Secondly, we got an insider look at the Semiconductor Lab, which is an eye-popping, mind-boggling hub of innovation that forms one of the main areas of development in Audi cars. Experts here probe deeply into the innermost workings of the control units. These components have to be robust enough to last up to 15 years; the lifespan of the car, compared to just two years for something like a smartphone. Temperature differences, moisture and vibrations are all things that can be the kiss of death for these parts of a car, so the attention to detail here is vital.
One of the most impressive and visual examples of the Seminconductor Lab output is the taillight units it has developed. Audi was first to use OLED (Organic Light Emitting Diode) technology in its 2016 TT RS and the new A8 model features a continuation of this development.
Audi engineers explained that in each OLED unit, two electrodes – at least one of which is transparent – incorporate numerous extremely thin layers of organic semiconductor materials. A low voltage causes these layers, which are 200 times thinner than a human hair, to illuminate. The result is a super crisp and clear taillight that is a thing of beauty to look at.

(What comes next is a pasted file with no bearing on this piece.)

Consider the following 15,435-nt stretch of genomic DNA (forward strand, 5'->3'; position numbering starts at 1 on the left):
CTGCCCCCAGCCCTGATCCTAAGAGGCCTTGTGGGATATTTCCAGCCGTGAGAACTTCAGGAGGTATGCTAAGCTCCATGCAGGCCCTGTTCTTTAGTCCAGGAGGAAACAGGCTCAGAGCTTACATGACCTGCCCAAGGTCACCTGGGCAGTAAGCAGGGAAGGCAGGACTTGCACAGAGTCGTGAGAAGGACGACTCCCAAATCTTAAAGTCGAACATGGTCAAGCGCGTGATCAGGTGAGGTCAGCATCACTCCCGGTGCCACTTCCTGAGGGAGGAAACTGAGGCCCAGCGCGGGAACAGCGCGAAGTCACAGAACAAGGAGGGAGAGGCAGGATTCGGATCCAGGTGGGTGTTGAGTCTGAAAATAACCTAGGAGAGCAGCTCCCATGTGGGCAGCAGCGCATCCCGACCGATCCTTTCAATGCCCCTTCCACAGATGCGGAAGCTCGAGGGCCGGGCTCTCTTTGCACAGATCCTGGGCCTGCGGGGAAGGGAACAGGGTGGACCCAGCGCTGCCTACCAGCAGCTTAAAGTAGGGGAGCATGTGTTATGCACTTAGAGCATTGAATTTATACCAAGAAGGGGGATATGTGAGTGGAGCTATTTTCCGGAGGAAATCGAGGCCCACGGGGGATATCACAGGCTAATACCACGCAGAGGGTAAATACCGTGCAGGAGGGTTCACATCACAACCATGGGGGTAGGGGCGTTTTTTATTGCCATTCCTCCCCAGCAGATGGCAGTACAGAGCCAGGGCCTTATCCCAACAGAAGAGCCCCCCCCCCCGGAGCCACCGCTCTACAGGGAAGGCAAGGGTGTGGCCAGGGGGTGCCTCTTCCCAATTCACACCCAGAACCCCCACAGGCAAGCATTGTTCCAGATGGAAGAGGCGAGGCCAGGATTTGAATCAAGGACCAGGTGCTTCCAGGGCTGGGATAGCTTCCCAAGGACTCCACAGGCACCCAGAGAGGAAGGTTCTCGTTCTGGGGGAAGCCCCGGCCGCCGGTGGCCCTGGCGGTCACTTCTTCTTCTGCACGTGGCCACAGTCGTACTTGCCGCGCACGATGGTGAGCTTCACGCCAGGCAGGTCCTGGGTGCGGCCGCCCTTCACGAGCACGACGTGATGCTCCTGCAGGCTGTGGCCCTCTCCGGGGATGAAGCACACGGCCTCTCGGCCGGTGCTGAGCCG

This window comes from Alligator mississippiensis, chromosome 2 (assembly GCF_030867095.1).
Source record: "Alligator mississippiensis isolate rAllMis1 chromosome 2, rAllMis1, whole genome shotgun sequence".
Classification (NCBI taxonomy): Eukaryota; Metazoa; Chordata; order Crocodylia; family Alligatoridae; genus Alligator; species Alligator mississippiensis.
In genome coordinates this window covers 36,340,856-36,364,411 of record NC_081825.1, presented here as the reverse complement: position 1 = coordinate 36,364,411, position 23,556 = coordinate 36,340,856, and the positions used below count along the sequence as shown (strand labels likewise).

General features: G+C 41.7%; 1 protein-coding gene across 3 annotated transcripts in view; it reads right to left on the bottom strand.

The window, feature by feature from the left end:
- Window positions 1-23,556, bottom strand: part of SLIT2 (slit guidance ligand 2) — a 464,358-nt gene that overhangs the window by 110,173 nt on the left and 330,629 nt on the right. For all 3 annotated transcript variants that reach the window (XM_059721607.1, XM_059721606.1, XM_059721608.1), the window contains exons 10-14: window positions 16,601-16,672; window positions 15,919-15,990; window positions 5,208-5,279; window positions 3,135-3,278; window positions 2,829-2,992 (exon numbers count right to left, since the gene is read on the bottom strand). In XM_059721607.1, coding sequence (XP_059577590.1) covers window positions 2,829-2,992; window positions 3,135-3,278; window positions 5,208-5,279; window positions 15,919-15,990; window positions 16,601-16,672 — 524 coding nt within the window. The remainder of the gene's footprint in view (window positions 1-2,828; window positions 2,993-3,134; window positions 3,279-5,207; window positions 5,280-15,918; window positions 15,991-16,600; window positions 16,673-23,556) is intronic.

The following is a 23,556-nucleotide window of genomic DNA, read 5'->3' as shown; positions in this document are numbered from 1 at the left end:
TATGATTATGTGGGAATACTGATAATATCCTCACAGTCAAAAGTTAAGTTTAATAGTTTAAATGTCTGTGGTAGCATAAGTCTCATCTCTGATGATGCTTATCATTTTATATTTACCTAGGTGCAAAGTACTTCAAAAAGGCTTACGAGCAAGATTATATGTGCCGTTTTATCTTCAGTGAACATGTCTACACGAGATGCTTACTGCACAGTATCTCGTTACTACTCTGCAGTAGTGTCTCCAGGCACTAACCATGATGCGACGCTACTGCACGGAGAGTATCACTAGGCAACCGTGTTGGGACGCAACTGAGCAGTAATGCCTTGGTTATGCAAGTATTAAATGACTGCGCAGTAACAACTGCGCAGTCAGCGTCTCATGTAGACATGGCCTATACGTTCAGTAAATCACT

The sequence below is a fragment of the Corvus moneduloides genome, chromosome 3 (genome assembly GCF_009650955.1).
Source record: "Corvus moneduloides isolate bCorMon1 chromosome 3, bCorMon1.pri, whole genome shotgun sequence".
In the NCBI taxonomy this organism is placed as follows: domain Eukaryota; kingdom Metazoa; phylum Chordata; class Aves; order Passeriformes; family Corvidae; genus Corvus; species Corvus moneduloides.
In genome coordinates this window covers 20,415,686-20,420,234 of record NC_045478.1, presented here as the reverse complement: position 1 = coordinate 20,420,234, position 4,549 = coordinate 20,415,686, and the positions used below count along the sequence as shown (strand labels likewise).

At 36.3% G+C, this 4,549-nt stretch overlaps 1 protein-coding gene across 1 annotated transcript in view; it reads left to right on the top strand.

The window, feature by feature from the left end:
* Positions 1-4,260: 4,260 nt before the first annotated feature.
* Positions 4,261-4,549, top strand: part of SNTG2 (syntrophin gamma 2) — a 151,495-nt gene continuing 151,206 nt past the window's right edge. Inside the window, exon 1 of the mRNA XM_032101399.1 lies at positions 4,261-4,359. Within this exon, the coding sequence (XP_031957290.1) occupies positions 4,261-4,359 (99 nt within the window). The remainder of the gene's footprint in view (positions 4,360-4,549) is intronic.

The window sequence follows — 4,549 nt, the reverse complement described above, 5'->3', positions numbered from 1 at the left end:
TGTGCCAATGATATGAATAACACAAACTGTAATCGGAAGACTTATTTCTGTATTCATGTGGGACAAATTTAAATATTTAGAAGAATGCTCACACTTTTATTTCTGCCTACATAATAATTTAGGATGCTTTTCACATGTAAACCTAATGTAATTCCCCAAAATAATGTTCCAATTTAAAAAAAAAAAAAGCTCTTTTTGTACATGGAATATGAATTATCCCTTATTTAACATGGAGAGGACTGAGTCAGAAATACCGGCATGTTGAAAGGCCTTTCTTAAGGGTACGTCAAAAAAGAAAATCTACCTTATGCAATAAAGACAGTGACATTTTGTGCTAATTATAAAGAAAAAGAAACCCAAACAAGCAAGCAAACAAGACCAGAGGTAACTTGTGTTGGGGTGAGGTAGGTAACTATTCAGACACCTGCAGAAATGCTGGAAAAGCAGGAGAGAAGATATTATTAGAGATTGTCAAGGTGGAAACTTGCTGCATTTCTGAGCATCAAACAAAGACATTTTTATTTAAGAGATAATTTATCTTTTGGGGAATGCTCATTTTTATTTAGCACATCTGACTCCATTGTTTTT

After that there was a glimpse into the fascinating world of Audi’s Materials Engineering department, which is home to some amazing kit costing in the region of about 2 million Euros. Central to this is a Focused ion beam (FIB) analysis tool, a hugely sophisticated machine that delivers vital information on the make-up of new components. It’s a combination of an image scanning electron microscope and an ion gun, the latter of which burrows a hole into material with widths of 50 to 100 micrometres. This is so small it’s invisible to the naked eye.
The electron microscope then captures high-resolution, cross–section images of materials and components that can identify any potential quality issues. We were shown an example of a touchscreen where delamination had occurred. Audi uses this analysis technique for a wide range of materials and also to examine surface technology, such as anti-corrosion coatings and paints. Metal, glass, ceramics, polymers and even leather are all analysed in the same way. Audi also uses the technique for examining the compositional structure of its CNG (Compressed Natural Gas) tanks as used in a model like its A4 Avant g-tron.